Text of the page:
What if the regulatory handbook was machine-readable and your firm could assess select rules, apply to the business’s data, tasks and actions and interpret this and report back to the regulator at a click of button?
Sounds far fetched right? Well no. The FCA have been focused over the past year on their ‘TechSprint’ initiatives and ran one based on their unlocking regulatory reporting initiative for (the cumbersomely worded) ‘Model Driven Machine Executable Reporting’ (MDMER) strategy.
The FCA wanted to prove that if parts of their handbook were coded so they became machine readable this could streamline regulatory reporting and not only save ambiguity, time and costs associated with this compliance activity but also allow more uniform and accurate reporting and allow both the regulatory and industry participants to identify and manage associated risks.
Some of the participants at the TechSprint published a white paper on the initiative, which focused on how MDMER could aid the industry in interpreting select rules and how the regulator could benefit from validating this approach.
As the FCA stipulate: ‘The benefits of a more efficient regulatory reporting system are clear for both regulators and firms. Beyond a reduction in costs, removing ambiguity – but not judgement – on the firm side would in turn allow for more accurate and uniform industry reporting and faster risk identification by regulators, creating the potential for real time sampling of the industry. Machine readable and executable regulatory reporting would mean changes to regulatory requirements could also be implemented more quickly’.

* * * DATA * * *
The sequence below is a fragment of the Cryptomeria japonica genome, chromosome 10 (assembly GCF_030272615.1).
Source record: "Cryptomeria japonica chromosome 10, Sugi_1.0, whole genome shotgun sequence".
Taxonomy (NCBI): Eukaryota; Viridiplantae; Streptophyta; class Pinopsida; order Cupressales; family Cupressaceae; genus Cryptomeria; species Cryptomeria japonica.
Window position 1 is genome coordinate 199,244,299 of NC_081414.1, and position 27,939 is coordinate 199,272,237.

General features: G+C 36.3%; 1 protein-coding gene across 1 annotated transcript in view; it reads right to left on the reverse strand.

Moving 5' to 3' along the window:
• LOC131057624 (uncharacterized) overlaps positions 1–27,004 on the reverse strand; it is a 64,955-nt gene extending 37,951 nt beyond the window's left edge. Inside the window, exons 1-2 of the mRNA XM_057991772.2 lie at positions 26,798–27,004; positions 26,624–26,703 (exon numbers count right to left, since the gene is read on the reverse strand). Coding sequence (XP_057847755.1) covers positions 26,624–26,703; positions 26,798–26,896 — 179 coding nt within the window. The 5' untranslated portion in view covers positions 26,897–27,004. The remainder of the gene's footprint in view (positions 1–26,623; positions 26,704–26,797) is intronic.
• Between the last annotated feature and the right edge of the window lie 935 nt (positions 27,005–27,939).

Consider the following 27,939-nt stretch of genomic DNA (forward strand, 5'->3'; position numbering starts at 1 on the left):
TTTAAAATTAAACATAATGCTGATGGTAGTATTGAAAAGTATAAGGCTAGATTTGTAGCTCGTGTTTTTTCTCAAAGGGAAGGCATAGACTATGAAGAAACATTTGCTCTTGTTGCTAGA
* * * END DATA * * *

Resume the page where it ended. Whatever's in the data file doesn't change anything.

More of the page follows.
In April we responded to The FCA call for input and in July we sat on a MDMER tech roundtable hosted by industry consultants Wolters Kluwer and participants discussed key issues, challenges around this initiative. What became clear was although a standardised approach was viewed as the best way forward, with such a disperse industry and diverse set of needs, any digitised regulatory reporting (DRR) procedure would demand a ‘spring clean’ amongst market participants across their legacy technology and data platforms, plus a collaborative 'data lake' could help alleviate the costs for the DRR build and application. From a regulatory point of view, it would make sense for select rules only to become machine readable and offcourse guidance would (in our opinion) remain a human intervention due to its subjective nature.
The role of Artificial Intelligence (AI) plays an important part here where (like other industry’s) it can replace menial, repetitive tasks such as data cleansing and validation and/or support data pattern spotting activities and writing regulations.
This all leads to an AI driven 'Cyber-Compliance' approach where compliance departments could benefit from applying RegTech and DRR in reducing the time required to interpret and apply all the rules manually and report back to The FCA, in other words allowing compliance officers to work smarter.
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